2 US Marines ordered to pay $240k to family of Okinawa assault victim

2 US Marines ordered to pay $240k to family of Okinawa assault victim
Two US Marines have been ordered to pay 26.42 million yen ($239,000) compensation to the family of a taxi driver whom the pair brutally attacked on the Japanese island of Okinawa a decade ago.

Thursday’s Naha District Court ruling – made in the absence of the two Marines – comes after the family of the now-deceased Munekazu Ura, sought justice, demanding to be adequately compensated for the barbaric attack.

According to the complaint, the incident took place in Okinawa City on January 7, 2008. Ura, who was driving a cab, picked up Joseph Wayne Riddle and Reginald Crapps, stationed at US Marine Corps Futenma Air Station in the city of Ginowan.

Riddle, a 20-year-old corporal at the time, and Crapps, who was then 19, reportedly smashed a liquor bottled on the man’s head. The two Marines then fled the scene without paying the $26 fare, leaving the 59-year-old driver bleeding from his wound. The pair were later apprehended, confessed their crimes and were sentenced to several years in prison on assault and robbery charges.

The assault resulted in Ura’s post-traumatic stress disorder, which made him quit his job, the Kyodo News reported. He passed away four years later of cancer. The compensation is expected to be paid by the US government, as stipulated in the pre-existing Japan-US Status of Forces Agreement, Kyodo News said. According to this deal, the US government is responsible for covering costs of all the damages sustained, whether their military staff were off duty or simply unable to pay the compensation themselves.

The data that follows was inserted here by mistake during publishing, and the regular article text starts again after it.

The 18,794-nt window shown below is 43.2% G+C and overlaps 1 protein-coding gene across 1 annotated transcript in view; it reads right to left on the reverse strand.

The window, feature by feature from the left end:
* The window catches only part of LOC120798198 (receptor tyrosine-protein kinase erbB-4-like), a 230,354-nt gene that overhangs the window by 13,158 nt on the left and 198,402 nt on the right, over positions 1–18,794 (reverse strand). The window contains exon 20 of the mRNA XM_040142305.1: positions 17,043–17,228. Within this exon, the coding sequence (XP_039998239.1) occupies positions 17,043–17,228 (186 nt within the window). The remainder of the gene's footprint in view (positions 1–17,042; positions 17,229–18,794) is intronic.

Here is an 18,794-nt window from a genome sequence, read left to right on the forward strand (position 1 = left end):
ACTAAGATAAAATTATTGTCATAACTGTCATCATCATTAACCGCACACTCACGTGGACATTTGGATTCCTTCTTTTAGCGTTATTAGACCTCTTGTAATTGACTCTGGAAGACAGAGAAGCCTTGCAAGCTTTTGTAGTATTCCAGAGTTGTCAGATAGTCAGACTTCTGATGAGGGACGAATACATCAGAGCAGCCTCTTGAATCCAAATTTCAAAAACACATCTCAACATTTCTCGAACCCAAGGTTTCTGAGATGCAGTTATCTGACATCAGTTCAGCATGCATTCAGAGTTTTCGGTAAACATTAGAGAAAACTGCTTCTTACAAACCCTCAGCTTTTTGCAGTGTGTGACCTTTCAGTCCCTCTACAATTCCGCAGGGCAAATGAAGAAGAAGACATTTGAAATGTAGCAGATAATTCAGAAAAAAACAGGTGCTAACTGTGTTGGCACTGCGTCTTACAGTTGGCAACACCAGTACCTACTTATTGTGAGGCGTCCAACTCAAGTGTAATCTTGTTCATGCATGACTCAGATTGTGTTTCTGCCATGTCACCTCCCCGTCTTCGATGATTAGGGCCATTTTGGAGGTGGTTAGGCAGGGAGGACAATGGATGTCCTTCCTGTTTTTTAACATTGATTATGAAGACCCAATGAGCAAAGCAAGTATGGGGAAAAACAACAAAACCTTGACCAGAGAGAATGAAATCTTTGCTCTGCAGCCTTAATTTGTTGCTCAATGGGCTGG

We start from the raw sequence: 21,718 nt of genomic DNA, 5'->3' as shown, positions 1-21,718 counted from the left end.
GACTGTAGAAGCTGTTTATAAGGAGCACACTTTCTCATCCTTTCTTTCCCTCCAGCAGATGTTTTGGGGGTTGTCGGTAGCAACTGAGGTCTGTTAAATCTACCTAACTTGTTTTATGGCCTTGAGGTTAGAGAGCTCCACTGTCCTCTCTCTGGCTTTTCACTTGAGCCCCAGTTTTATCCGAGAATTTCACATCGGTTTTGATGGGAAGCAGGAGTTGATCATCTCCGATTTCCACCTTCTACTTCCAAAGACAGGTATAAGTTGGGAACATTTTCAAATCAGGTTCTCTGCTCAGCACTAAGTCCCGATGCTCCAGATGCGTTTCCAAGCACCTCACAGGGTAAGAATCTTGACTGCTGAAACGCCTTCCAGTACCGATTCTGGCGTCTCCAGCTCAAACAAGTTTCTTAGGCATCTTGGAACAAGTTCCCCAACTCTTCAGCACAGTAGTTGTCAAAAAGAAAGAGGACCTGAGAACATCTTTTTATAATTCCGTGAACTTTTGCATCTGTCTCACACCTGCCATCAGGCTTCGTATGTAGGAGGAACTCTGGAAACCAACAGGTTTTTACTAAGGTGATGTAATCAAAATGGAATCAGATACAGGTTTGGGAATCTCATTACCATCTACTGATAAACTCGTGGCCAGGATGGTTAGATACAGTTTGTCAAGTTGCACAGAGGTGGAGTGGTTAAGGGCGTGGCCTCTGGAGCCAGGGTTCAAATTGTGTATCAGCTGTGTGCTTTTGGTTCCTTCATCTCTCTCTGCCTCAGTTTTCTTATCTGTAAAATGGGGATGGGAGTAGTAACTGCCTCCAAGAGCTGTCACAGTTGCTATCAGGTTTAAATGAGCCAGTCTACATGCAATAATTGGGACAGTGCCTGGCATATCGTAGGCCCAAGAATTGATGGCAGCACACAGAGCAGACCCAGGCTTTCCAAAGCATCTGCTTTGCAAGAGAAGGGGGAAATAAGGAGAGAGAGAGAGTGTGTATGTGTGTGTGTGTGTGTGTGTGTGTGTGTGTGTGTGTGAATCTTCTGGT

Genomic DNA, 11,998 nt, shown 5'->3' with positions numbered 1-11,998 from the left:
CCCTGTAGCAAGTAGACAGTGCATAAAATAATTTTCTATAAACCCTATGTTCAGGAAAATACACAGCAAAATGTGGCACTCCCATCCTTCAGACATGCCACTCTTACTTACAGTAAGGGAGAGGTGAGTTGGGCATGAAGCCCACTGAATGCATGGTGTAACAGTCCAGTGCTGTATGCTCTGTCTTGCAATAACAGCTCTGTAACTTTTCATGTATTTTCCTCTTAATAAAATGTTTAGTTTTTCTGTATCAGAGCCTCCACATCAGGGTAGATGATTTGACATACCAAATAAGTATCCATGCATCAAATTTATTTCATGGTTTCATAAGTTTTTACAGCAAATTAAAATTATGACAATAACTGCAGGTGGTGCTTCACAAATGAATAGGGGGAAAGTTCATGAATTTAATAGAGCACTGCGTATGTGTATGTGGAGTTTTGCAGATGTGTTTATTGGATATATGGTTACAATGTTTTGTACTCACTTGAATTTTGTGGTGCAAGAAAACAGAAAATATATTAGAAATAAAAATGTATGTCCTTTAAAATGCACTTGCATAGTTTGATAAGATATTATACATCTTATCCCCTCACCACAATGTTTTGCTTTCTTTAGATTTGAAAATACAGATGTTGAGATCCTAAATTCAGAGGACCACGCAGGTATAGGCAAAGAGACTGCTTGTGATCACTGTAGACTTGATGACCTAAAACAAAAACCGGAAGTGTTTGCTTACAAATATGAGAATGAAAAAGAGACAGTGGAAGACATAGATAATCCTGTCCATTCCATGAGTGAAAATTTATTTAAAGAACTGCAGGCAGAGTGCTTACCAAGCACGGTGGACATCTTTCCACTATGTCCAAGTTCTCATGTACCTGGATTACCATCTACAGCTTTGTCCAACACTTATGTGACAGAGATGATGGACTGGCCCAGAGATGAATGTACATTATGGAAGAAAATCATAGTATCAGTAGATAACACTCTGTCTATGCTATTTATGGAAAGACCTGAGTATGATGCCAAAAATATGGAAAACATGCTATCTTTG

According to Kyodo News, Ura and then his family members had made five compensation requests to the US authorities between 2009 and 2014, asking to be paid 22.5 million yen in damages. They heard back from them in November 2017, when the US side offered to settle the matter outside court by paying the family 1.46 million yen. The offer was rejected by Ura’s family.

The incident is one of a string of crimes committed by US troops stationed on the strategic island of Okinawa, which hosts about 50,000 of them. The islanders have been locked in a years-long debate with the state government over the merits and drawbacks of the US military presence on the island.

Many Okinawans harbor resentment towards US troops over sexual assaults against Japanese women, some deadly incidents and accidents involving military equipment which, over the years, sparked public outrage and triggered large-scale protests condemning U. military’s disregard for the Japanese.

Staunchly opposing the state government’s plan of strengthening ties with its key ally, Okinawa Prefecture Governor Takeshi Onaga had repeatedly denounced the island's militarization. Recent protests saw the islanders slam the planned relocation of the Futenma military base from the densely-populated Ginowan to the Henoko Bay area. They argued that a US military presence would bring crime, pollution and more accidents.

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